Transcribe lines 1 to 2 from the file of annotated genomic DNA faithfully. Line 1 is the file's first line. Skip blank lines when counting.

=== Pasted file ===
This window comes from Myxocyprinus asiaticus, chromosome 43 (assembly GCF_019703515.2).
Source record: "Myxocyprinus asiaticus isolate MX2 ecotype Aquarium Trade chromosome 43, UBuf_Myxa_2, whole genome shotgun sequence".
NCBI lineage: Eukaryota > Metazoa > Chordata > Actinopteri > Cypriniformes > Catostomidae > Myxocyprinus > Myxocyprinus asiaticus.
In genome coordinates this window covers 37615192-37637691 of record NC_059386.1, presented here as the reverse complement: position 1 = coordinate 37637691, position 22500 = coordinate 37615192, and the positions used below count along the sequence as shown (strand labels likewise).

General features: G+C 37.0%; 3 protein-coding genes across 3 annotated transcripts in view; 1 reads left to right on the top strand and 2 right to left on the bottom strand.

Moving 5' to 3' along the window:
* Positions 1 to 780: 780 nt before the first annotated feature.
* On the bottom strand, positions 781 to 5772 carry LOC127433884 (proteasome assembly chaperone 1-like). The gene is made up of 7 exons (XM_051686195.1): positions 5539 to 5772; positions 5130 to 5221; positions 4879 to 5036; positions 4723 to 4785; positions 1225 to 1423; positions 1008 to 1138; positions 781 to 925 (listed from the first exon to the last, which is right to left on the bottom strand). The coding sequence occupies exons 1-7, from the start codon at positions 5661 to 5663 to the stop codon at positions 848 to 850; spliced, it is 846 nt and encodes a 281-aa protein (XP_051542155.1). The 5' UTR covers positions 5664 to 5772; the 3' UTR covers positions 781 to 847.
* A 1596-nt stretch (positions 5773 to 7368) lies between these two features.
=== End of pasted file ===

This window comes from Myxocyprinus asiaticus, chromosome 43 (assembly GCF_019703515.2).
Source record: "Myxocyprinus asiaticus isolate MX2 ecotype Aquarium Trade chromosome 43, UBuf_Myxa_2, whole genome shotgun sequence".